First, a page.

Jackson D. Tilley chronicles his untold story of cannabis
Jackson D. Tilley has experienced the cannabis industry unlike most people have. As the Vice President of Strategic Partnerships and Communications for Organa Brands, Tilley not only works in the booming business, but, as a sober, gay, under 30 professional, he’s helping lead new conversations about the industry as a whole around the country, opening up different perspectives.
With the release of his new memoir, Billion Dollar Dimebag — which chronicles his life working in the cannabis industry as a sober and gay millennial — Jackson provides leadership from a rare point of view, detailing both the history of the drug in America, as well as his first-hand experiences.
Below is an excerpt from his book — which recently released and is currently available to purchase online — and provides a look at some of the famous individuals who have used marijuana, specifically highlighting the drug’s role in politics in this instance.
It’s imperative to understand some of the complexities surrounding the world of marijuana, though perhaps not those that would first come to mind. Thus far, when talking about a regulated cannabis market, we haven’t been discussing greed or politics — or even drugs, for that matter — though it can, and often does, involve plenty of those things. When we discuss the cannabis industry, what we’re really talking about are the humanistic qualities of the individuals who constitute its existence. It’s a story about a few unlikely characters whose lives would unexpectedly collide and forever alter the history of an emerging industry.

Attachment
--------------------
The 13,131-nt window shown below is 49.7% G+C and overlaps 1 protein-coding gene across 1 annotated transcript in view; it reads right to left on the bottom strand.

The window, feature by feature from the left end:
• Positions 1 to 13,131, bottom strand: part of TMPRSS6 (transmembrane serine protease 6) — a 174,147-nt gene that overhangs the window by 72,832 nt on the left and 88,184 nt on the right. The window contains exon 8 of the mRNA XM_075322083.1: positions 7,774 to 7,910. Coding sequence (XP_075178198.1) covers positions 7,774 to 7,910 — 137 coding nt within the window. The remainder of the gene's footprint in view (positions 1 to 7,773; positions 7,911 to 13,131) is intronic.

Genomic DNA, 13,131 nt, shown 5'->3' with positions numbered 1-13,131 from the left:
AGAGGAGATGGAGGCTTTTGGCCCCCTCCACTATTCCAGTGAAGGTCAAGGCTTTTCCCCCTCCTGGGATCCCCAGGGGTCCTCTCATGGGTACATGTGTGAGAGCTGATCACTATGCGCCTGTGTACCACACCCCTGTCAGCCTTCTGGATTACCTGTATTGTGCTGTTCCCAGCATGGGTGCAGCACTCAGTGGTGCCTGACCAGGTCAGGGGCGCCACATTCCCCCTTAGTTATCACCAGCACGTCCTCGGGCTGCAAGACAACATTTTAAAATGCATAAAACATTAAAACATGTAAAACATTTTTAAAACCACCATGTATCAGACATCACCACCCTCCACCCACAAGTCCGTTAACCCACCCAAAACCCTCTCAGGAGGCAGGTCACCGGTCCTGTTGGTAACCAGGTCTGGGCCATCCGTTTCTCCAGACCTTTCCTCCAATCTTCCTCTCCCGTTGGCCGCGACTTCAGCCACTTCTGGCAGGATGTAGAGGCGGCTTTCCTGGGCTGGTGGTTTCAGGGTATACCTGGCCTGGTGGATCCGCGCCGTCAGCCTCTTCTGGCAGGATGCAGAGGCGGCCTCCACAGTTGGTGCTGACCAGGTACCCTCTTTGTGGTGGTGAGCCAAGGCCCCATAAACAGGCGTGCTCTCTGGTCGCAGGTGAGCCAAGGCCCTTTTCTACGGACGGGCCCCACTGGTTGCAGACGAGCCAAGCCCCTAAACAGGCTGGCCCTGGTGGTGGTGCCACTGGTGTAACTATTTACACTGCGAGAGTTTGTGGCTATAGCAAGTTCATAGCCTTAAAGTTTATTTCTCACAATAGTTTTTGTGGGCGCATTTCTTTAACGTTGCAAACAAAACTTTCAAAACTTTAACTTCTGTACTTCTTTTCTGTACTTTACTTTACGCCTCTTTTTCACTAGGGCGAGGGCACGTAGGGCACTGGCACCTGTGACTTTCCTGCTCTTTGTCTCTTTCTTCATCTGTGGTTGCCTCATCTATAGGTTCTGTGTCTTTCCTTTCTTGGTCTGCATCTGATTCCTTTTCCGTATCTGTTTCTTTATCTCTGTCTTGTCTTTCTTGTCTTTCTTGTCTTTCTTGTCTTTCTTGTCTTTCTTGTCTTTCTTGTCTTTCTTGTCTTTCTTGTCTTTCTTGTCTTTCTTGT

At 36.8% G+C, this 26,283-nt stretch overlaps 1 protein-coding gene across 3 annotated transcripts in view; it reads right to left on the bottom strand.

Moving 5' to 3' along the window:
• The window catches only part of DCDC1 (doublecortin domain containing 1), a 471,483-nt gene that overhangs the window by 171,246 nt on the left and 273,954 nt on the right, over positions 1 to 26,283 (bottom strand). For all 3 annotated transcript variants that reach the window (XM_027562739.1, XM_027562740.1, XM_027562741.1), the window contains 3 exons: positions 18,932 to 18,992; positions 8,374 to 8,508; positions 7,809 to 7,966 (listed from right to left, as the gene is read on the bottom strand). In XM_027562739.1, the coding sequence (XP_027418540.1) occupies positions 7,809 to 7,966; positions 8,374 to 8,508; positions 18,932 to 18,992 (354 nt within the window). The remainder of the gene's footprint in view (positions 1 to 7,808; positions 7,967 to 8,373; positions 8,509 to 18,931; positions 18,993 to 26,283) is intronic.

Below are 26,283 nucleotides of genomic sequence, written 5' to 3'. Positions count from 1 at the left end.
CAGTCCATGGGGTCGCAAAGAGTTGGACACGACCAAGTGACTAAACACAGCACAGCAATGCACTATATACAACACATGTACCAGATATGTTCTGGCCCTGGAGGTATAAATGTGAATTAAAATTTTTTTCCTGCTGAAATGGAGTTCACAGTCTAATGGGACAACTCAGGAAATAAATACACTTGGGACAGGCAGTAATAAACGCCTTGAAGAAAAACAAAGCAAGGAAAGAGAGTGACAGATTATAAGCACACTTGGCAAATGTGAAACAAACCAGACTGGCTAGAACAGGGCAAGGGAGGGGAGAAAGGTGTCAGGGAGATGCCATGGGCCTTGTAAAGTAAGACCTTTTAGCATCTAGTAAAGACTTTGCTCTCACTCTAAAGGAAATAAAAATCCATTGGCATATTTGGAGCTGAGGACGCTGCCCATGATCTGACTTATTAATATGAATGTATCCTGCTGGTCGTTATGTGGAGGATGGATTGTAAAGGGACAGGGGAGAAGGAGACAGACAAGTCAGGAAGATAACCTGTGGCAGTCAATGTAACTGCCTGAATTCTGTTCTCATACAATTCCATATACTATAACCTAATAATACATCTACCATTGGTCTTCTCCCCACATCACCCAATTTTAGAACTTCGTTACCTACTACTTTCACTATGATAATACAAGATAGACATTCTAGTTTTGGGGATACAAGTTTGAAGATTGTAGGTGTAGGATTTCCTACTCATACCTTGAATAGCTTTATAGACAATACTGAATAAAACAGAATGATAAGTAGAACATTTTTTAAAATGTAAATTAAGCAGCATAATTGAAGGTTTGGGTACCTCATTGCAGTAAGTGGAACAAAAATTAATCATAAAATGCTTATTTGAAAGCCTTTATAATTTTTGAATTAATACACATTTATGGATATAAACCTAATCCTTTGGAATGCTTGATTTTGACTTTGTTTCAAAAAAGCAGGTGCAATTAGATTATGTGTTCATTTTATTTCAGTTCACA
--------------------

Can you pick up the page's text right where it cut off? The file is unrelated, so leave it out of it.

In this instance, it’s a story of a senator from an oft-overlooked state, a president who segued from Hollywood to politics, and a peddler of intoxicants just trying to make a living. These three narratives would converge, resulting in a complex system of tax laws that would later act as a massive barrier for those within the regulated cannabis industry for years to come. Though our story begins some forty years ago, the effect of their actions are still very much alive in 2019.